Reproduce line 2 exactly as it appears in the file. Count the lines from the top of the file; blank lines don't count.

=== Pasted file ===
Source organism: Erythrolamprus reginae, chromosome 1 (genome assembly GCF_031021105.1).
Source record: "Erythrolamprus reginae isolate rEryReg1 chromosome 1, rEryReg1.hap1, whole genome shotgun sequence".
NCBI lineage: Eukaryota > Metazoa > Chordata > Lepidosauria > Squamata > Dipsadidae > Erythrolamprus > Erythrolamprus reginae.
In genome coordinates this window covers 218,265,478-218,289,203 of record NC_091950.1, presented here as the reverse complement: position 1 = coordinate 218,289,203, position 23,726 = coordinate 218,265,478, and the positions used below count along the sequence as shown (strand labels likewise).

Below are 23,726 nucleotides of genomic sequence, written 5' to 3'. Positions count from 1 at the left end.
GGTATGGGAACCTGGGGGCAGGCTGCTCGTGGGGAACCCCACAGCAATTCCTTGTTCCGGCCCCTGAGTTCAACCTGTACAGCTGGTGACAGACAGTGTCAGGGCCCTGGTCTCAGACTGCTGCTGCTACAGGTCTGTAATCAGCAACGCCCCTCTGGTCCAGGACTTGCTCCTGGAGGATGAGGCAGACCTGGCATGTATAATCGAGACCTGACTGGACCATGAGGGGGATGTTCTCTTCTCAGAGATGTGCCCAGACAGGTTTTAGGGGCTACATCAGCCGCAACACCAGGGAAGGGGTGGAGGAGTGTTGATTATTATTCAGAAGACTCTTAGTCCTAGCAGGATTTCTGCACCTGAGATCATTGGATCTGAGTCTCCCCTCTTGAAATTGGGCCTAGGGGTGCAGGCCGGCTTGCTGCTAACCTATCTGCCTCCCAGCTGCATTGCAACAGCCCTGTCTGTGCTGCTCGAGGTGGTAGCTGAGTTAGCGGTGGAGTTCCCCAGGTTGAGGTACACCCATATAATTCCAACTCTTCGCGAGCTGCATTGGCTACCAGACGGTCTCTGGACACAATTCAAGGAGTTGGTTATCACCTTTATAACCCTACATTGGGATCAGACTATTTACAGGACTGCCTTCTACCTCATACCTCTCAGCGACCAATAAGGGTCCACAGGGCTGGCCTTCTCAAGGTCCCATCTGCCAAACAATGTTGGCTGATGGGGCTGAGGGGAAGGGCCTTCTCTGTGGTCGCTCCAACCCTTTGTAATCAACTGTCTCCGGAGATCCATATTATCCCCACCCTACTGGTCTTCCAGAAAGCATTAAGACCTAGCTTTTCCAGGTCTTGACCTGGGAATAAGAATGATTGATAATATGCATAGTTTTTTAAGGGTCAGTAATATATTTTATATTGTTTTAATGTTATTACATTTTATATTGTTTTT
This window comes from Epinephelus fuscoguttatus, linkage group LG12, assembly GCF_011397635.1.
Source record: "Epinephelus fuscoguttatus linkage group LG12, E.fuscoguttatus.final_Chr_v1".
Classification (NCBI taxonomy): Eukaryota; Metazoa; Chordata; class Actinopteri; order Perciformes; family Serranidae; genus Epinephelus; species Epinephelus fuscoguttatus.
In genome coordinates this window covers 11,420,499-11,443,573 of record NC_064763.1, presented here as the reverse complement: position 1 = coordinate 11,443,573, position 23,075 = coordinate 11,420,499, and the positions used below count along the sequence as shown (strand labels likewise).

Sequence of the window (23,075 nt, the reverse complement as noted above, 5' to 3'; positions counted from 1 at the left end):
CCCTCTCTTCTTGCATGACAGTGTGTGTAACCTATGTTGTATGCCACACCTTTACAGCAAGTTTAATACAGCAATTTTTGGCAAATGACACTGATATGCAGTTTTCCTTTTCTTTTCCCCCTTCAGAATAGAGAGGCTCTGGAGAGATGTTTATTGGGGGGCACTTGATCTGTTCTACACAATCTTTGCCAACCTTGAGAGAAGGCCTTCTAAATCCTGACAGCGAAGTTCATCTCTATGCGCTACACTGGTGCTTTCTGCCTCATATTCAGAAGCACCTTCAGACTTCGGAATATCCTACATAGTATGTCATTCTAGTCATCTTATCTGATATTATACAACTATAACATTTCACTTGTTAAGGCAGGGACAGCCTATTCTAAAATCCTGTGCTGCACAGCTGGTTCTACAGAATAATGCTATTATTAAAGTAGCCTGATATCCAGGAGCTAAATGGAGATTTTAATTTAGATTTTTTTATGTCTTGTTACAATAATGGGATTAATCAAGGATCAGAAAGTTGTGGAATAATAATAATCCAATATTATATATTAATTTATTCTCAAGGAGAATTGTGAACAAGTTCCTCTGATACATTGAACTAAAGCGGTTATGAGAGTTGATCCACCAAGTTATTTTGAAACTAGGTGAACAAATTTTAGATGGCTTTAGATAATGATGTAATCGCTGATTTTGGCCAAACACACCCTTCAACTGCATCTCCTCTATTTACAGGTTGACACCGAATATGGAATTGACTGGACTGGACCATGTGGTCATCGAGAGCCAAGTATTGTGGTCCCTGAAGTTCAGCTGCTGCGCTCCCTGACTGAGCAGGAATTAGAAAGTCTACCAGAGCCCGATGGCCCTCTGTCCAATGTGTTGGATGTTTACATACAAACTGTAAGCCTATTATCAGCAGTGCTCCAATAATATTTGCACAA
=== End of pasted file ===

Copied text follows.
Source record: "Erythrolamprus reginae isolate rEryReg1 chromosome 1, rEryReg1.hap1, whole genome shotgun sequence".